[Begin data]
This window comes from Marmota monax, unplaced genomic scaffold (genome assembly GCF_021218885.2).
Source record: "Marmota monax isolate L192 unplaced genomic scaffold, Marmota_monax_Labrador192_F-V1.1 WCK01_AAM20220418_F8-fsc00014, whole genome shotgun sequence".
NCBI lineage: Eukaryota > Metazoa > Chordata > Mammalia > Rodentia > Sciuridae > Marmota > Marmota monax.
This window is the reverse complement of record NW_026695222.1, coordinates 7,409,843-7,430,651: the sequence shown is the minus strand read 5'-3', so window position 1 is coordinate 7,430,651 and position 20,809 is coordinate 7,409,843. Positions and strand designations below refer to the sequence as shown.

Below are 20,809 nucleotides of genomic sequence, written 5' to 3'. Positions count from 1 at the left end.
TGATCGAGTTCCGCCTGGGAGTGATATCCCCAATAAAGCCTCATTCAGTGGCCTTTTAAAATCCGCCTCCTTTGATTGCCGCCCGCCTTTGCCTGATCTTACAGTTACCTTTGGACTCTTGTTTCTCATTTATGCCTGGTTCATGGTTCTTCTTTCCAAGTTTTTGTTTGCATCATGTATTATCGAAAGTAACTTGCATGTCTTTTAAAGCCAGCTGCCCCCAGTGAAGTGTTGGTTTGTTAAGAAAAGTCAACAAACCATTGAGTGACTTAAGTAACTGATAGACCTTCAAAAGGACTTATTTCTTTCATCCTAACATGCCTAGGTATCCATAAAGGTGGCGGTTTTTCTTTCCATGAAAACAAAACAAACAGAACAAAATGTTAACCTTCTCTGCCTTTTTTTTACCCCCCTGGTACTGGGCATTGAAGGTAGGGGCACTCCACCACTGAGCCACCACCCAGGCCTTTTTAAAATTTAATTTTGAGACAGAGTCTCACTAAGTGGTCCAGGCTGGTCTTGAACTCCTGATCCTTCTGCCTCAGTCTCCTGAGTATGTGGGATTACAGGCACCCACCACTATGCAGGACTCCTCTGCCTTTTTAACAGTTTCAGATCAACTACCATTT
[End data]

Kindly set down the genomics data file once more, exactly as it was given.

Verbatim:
This window comes from Marmota monax, unplaced genomic scaffold (genome assembly GCF_021218885.2).
Source record: "Marmota monax isolate L192 unplaced genomic scaffold, Marmota_monax_Labrador192_F-V1.1 WCK01_AAM20220418_F8-fsc00014, whole genome shotgun sequence".
NCBI lineage: Eukaryota > Metazoa > Chordata > Mammalia > Rodentia > Sciuridae > Marmota > Marmota monax.
This window is the reverse complement of record NW_026695222.1, coordinates 7,409,843-7,430,651: the sequence shown is the minus strand read 5'-3', so window position 1 is coordinate 7,430,651 and position 20,809 is coordinate 7,409,843. Positions and strand designations below refer to the sequence as shown.

Below are 20,809 nucleotides of genomic sequence, written 5' to 3'. Positions count from 1 at the left end.
TGATCGAGTTCCGCCTGGGAGTGATATCCCCAATAAAGCCTCATTCAGTGGCCTTTTAAAATCCGCCTCCTTTGATTGCCGCCCGCCTTTGCCTGATCTTACAGTTACCTTTGGACTCTTGTTTCTCATTTATGCCTGGTTCATGGTTCTTCTTTCCAAGTTTTTGTTTGCATCATGTATTATCGAAAGTAACTTGCATGTCTTTTAAAGCCAGCTGCCCCCAGTGAAGTGTTGGTTTGTTAAGAAAAGTCAACAAACCATTGAGTGACTTAAGTAACTGATAGACCTTCAAAAGGACTTATTTCTTTCATCCTAACATGCCTAGGTATCCATAAAGGTGGCGGTTTTTCTTTCCATGAAAACAAAACAAACAGAACAAAATGTTAACCTTCTCTGCCTTTTTTTTACCCCCCTGGTACTGGGCATTGAAGGTAGGGGCACTCCACCACTGAGCCACCACCCAGGCCTTTTTAAAATTTAATTTTGAGACAGAGTCTCACTAAGTGGTCCAGGCTGGTCTTGAACTCCTGATCCTTCTGCCTCAGTCTCCTGAGTATGTGGGATTACAGGCACCCACCACTATGCAGGACTCCTCTGCCTTTTTAACAGTTTCAGATCAACTACCATTT